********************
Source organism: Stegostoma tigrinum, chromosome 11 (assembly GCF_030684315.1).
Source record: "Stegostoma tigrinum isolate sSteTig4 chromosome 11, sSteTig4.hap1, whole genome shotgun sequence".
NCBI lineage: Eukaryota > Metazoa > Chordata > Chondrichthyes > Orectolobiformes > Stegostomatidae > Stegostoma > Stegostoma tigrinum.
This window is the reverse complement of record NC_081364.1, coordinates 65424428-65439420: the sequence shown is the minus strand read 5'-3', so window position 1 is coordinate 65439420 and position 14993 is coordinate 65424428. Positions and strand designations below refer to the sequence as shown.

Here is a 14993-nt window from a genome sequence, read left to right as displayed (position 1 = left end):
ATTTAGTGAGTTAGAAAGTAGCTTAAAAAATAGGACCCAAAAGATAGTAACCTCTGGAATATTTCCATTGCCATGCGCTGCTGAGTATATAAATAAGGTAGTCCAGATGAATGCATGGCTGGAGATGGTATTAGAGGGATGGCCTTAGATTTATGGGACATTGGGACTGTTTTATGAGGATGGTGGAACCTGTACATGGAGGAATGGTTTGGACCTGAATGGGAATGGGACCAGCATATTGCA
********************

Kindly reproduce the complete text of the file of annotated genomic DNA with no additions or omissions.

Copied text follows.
Source organism: Stegostoma tigrinum, chromosome 11 (assembly GCF_030684315.1).
Source record: "Stegostoma tigrinum isolate sSteTig4 chromosome 11, sSteTig4.hap1, whole genome shotgun sequence".
NCBI lineage: Eukaryota > Metazoa > Chordata > Chondrichthyes > Orectolobiformes > Stegostomatidae > Stegostoma > Stegostoma tigrinum.
This window is the reverse complement of record NC_081364.1, coordinates 65424428-65439420: the sequence shown is the minus strand read 5'-3', so window position 1 is coordinate 65439420 and position 14993 is coordinate 65424428. Positions and strand designations below refer to the sequence as shown.

Here is a 14993-nt window from a genome sequence, read left to right as displayed (position 1 = left end):
ATTTAGTGAGTTAGAAAGTAGCTTAAAAAATAGGACCCAAAAGATAGTAACCTCTGGAATATTTCCATTGCCATGCGCTGCTGAGTATATAAATAAGGTAGTCCAGATGAATGCATGGCTGGAGATGGTATTAGAGGGATGGCCTTAGATTTATGGGACATTGGGACTGTTTTATGAGGATGGTGGAACCTGTACATGGAGGAATGGTTTGGACCTGAATGGGAATGGGACCAGCATATTGCA